2012 Tax Update: Tax Rates, Dividend Income, The Buffett Rule & More
Is it deja vu and will 2012 be a repeat of 2010? It was less than two years ago when the United States Congress, faced with an election year and a pre-mandated reversion of the tax laws to those in place in 2001, “kicked the can” down the road and extended the Bush tax cuts to 2013.
In the process of avoiding the politics associated with meaningful tax reform, Congress actually temporarily made more favorable the estate tax laws with the caveat that these also would be subject to the 2013 sunset reversion. Thus, as in 2010, all of the politics associated with tax reform is coming to a head this year, which has the potential to make 2012 a critical tax and financial planning year.
While no one wants to discuss politics, the reality is that taxes are an integral part of the Federal budget and a critical element associated with managing the deficit. Eventually the government’s tax system will change and understanding how it might change is a critical element for personal financial planning.
Therefore, while no one knows what the ultimate changes will be, it is important to be aware which aspects of the existing law are being discussed, so as to be best positioned to strategically take advantage of future changes. The window of opportunity may be short, especially, if as in 2010, the changes are not implemented until the very end of the year after the fall elections.
Last month the president proposed a budget that calls for $1.9 trillion in tax increases over ten years coupled with a potential of $375 billion of tax relief measures. Even with this dramatic tax increase, the administration’s planners project the level of the federal debt increasing by $6.7 trillion through 2022. While elements in our Congress have stated that the Budget Bill is “dead in the water” the proposal does highlight what areas are being targeted for change, and thereby providing a starting point when reviewing planning concepts with your advisors.
With the above in mind, the following are some of the proposed budget’s revenue provisions that would potentially impact individuals:
- TAX RATES: The president’s budget includes provisions for increasing and broadening the income tax rate schedules. The current budget proposal includes increasing the top two tax bracket rates to 36% and 39.6% respectively from 33% and 35%. This would in effect reinstate the law in effect prior to 2001. The 36% rate would start at taxable incomes equated to an Adjusted Gross Income (“AGI”) level of $250,000 less the standard deduction and two personal exemptions for a married couple filing jointly and using $200,000 of AGI and one exemption for a single taxpayer.
- DIVIDEND INCOME: Currently most qualified dividends are taxed at 15% or less. Prior proposals have included increasing such dividends to a 20% rate or even to the ordinary income tax rate. The current budget proposal calls for taxpayers subject to tax at the highest two brackets to have dividends taxed at their ordinary tax rate, and at the 15% rate for taxpayers not subject to tax in the top two brackets.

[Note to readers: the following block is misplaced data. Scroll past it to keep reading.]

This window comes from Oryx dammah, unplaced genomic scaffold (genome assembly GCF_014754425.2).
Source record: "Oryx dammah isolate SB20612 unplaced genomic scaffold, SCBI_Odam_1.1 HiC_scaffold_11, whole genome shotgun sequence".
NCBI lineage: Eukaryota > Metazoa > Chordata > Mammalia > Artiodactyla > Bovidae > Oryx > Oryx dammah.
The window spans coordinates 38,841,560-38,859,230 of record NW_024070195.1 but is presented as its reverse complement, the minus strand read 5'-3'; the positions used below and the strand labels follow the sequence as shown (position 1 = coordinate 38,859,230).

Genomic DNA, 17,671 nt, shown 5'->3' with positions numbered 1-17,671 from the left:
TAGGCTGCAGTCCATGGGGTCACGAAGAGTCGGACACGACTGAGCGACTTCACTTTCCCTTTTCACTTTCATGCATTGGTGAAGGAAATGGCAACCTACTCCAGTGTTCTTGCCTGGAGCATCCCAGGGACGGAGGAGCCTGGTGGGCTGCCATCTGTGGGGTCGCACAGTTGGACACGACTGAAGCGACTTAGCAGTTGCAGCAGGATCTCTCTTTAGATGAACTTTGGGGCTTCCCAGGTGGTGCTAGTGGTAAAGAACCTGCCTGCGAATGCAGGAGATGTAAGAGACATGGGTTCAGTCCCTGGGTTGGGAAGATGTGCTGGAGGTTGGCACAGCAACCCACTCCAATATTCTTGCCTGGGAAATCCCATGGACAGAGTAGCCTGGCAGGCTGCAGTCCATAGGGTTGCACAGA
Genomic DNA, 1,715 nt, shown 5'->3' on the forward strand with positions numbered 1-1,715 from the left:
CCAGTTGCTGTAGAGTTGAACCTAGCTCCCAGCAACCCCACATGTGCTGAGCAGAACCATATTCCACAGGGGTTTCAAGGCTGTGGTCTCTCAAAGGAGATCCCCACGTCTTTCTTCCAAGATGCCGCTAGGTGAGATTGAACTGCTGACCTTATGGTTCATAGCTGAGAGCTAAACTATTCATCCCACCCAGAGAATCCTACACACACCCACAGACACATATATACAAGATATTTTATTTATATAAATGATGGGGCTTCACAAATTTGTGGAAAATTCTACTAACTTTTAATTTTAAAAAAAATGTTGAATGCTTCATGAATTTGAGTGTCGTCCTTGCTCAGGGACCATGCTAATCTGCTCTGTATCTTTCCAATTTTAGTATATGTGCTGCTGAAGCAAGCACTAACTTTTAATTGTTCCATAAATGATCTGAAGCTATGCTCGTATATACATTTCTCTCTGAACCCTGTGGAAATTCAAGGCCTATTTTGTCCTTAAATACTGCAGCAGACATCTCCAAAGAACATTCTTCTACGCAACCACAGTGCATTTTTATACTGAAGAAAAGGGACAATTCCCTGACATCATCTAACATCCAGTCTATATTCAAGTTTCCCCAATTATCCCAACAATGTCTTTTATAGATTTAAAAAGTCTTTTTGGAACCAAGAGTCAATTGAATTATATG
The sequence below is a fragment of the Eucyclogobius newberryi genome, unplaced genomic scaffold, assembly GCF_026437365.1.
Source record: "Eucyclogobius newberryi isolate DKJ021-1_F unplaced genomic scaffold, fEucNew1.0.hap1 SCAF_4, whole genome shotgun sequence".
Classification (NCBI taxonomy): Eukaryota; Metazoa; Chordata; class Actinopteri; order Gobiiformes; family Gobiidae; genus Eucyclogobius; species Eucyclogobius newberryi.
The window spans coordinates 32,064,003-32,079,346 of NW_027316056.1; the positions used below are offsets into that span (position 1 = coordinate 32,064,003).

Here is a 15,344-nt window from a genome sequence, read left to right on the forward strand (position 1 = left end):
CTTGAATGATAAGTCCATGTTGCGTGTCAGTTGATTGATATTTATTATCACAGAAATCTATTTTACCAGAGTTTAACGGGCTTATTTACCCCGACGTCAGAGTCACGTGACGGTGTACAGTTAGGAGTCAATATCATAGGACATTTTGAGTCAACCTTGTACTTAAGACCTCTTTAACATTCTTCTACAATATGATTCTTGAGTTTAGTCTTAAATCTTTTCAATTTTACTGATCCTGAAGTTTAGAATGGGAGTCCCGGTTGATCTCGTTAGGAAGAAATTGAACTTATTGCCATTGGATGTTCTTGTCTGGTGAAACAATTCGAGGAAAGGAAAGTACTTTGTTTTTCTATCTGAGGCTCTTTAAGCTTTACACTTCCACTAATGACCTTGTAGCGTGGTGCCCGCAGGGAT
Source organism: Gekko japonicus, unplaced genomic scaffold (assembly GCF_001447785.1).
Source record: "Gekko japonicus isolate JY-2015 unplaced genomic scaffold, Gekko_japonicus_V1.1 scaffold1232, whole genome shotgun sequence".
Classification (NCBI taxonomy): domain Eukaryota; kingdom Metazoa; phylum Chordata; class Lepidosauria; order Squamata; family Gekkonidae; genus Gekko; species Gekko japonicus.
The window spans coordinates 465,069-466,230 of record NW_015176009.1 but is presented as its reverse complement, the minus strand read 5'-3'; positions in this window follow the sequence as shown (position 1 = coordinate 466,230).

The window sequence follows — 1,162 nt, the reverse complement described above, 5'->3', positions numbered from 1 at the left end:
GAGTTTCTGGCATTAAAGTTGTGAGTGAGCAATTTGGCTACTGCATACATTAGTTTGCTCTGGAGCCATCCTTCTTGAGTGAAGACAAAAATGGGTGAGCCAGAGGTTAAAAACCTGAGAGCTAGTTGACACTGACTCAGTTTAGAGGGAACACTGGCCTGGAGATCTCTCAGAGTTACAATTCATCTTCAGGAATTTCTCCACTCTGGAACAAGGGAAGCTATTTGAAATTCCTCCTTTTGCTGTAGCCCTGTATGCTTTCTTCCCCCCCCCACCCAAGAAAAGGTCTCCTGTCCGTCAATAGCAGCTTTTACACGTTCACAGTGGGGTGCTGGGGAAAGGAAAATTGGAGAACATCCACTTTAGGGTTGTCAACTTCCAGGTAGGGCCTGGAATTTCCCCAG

- CAPITAL GAINS: Net long-term capital gains are currently taxed at 15% or less. The current budget provisions increase this rate to 20% for taxpayers in the top two tax brackets.
- ITEMIZED DEDUCTIONS AND EXCLUSIONS: The current budget proposal reinstates the phase out of personal exemptions and the reduction of itemized deductions for higher income taxpayers, defined as taxpayers with yearly incomes above $200,000 or $250,000 for single or joint taxpayers, respectively. In addition, the current proposal would limit the tax value of specific deductions as well as certain income exclusions from AGI and all itemized deductions. This limitation would reduce the value to 28 percent of the specified exclusions and deductions that would otherwise reduce taxable income in the 36 or 39.6 percent tax brackets. Under this Budget provision which is highly controversial, forms of income previously excluded from taxation would now be partially taxed. This would include items such as tax-exempt state and local bond interest, employer paid health benefits, health benefits for the self employed and several other provisions previously excluded from income for those in the highest two income tax brackets.
- THE BUFFETT RULE: The president’s budget proposal includes a complex combination of changes (including those discussed above) that attempt to ensure that taxpayers with over $1 million of taxable income pay at least 30% of their income in income taxes.
- ESTATE AND GIFT TAX: The provisions that will take place if Congress allows the Bush tax cuts to expire would reduce the estate tax exemption to $1,000,000 from the current $5 million level and bring back the estate tax law as was in place in 2001. However, the president’s budget proposal provides for a further change to estate tax laws including a $3.5 million estate tax exemption as existed in 2009, and making permanent the spousal exemption portability that was part of the 2010 law changes. However, the current budget proposal would also change and limit valuation discounts and require longer terms for certain trusts that were common estate reduction techniques. The current budget also has provisions to limit the duration of generation skipping transfers to put limits on states that have allowed transfers into perpetuity.
The above highlights a few of the areas being discussed for future tax changes, but no one knows what will be enacted. The key is to work with your team of advisors to ensure that planning that can be implemented safely and effectively now is done, and that potential opportunistic planning is “teed up” so as to be ready to execute depending on the outcome of the political wrangling.
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